Bikel’s story seeks to inspire emerging from the darkest of places
If in the past I have ever called a book beautiful, I realize after reading City of Lights that I may have been too profligate with my praise. This work for children may be the realization of that often overused word; it is a very moving story, an excellent way to introduce youngsters to the Holocaust.
It tells the story of the childhood of Theodore Bikel, a prominent actor – known especially for his portrayal of Tevye the milkman in Fiddler on the Roof.
Bikel’s “City of Lights” was prewar Vienna, awash in intellectual ferment, in which young Theodore longed to take part; brimming with the good life (a city “of waltzes, of sweet confections”); and home to a prosperous Jewish community of businessmen, doctors and lawyers, and writers, playwrights and artists, to paraphrase author Aimee Ginsburg Bikel, his widow and an Israeli journalist.
His mother and father were assimilated Jews who nonetheless tried to preserve their Jewish identity. His father spoke to him in Yiddish, his mother and Oma (grandmother) often prepared Jewish foods and on the holidays, his father would pray with a voice “as beautiful as Zayde’s [Bikel’s grandfather].”
They also were socialists and Zionists, and his father “would speak about the coming time when they would have their own country, and when all men and women of the world would live in peace, equality and safety, like real brothers and sisters.”
But Vienna also was a cesspool of antisemitism. Bikel sometimes suffered antisemitic taunts from fellow students. He understood that the Viennese “admired the city’s Jews in many ways,” but that “with the admiration there also was envy, and that sometimes envy turned to hate.”
Then, the Nazis invaded Austria, absorbing that country into Germany. Suddenly, the excesses of the hatred of Jews were liberated and let loose on the city’s Jewish community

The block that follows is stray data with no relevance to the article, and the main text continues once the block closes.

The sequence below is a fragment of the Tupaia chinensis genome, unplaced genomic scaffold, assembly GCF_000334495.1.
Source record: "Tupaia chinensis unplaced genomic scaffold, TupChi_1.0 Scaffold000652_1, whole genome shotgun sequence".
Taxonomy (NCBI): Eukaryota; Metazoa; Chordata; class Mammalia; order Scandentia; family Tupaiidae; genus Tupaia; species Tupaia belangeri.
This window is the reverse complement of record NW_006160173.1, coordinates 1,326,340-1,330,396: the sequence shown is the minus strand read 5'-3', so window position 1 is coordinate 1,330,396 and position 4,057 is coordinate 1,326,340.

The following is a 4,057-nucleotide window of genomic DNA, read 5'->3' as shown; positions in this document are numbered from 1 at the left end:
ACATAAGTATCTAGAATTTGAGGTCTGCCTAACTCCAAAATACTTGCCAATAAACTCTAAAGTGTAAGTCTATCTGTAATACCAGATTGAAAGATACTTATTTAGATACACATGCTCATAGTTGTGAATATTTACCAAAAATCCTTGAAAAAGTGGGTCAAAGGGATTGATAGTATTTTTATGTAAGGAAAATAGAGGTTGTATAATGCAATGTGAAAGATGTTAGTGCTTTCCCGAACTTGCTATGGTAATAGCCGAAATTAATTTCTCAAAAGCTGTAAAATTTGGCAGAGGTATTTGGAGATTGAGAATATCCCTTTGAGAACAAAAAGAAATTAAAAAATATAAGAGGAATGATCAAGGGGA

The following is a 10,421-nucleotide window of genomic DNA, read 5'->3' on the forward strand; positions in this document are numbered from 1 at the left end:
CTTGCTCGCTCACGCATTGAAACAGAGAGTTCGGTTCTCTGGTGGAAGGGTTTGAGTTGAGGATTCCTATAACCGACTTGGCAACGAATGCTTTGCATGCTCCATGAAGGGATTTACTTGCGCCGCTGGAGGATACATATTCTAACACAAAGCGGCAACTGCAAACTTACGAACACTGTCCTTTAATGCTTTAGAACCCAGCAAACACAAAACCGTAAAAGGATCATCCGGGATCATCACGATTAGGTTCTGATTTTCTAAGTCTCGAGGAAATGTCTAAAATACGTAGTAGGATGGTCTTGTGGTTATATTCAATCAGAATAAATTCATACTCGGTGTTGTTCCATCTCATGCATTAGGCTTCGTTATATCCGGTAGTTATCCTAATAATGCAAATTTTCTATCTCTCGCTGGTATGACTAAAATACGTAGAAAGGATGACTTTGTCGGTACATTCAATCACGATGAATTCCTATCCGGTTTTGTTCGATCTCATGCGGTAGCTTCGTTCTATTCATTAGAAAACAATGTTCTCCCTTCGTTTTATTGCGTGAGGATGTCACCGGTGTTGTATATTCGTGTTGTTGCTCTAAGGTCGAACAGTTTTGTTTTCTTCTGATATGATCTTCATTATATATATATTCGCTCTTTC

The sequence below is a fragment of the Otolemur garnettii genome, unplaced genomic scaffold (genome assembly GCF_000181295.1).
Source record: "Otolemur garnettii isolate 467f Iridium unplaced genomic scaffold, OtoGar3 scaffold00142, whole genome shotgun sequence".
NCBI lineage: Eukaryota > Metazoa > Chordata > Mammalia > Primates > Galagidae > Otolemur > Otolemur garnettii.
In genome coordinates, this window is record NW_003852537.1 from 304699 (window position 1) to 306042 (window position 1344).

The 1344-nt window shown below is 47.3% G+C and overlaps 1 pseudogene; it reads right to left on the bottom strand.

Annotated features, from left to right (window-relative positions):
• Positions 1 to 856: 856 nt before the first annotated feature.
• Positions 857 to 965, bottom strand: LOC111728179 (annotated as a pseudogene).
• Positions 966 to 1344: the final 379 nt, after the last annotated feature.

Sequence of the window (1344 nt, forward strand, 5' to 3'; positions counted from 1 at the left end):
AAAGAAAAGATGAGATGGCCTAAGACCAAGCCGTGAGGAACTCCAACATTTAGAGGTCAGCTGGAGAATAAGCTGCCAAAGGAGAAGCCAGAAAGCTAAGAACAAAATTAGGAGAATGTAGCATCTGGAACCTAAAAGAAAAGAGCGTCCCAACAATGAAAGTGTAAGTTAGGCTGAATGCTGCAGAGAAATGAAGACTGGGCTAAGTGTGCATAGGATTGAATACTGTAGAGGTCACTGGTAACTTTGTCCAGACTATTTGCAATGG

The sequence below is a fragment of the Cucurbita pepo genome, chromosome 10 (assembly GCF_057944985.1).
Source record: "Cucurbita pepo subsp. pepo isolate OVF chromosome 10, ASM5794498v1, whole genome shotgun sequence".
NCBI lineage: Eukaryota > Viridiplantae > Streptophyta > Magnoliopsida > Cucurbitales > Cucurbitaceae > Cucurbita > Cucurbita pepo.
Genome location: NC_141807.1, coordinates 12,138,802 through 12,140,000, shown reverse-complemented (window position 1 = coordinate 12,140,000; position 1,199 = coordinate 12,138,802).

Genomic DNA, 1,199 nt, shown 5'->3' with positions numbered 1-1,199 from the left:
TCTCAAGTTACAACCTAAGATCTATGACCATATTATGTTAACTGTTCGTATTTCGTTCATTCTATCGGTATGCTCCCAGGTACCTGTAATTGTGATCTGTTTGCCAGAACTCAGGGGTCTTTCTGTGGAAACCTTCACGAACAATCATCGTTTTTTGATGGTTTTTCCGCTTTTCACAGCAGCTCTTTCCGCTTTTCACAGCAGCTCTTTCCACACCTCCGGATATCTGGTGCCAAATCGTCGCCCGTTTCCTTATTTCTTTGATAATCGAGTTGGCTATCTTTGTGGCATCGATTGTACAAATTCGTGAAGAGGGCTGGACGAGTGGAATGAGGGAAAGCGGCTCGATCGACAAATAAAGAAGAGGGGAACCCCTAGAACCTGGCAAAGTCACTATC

Almost immediately, the Jews became targets for humiliation and violence.
At his school, a group of older boys came into his classroom and asked the students to point out the Jews among them. When the students betrayed their classmates, the boys dragged Bikel and the others out and beat them.
Their once-friendly neighbors became cold and did nothing to help them.
Then, came Kristallnacht, and the beautiful main synagogue in the city, Stadttempel, where Theodore had often visited, was desecrated and badly damaged.
Finally, the “tyrant,” in the words of the author, was defeated.
Many years later, the boy, now a grandfather, returned to the city of his birth. Once again, there was a Jewish community. He visited his old home and imagined “Papa singing the Sabbath prayers, and smelled Oma’s honey cake fresh from the oven.”
Then, he went to the Stadttempel, the great synagogue of Vienna that he had visited as a youngster. It had been restored, but the replica of the ner tamid, the eternal flame that he remembered from his childhood, was not giving off much light. Suddenly, he realized that the “eternal flame was in his own heart.” Very nice.
However, despite my praise for the book, which is an elaboration of a story written by Theodore Bikel in 2014 and published in Moment Magazine, there is one glaring omission – the fact that the Bikel family received refuge from the Nazis in the soon-to-be Jewish state, then British Mandatory Palestine (the book’s forward does state that the family made it to Tel Aviv).
This is a story about Vienna, but surely there should have been room for a few sentences about the family’s new home.
I must say that the failure to mention the place whose existence saved Bikel and his family and many other Jews, as well, pushes my Zionist buttons and annoys me greatly.
Nevertheless, my irritation must be limited, for Theodore Bikel’s The City of Lights will be a Hanukkah present for two of my grandsons – the ultimate compliment as far as I am concerned.
BIKEL WRITES about finding hope in a synagogue in Vienna after enduring “The Night of Broken Glass.” Pictured: On the 80th anniversary of Kristallnacht in 2018, a large Jewish star marks where Viennese synagogues stood before they were destroyed.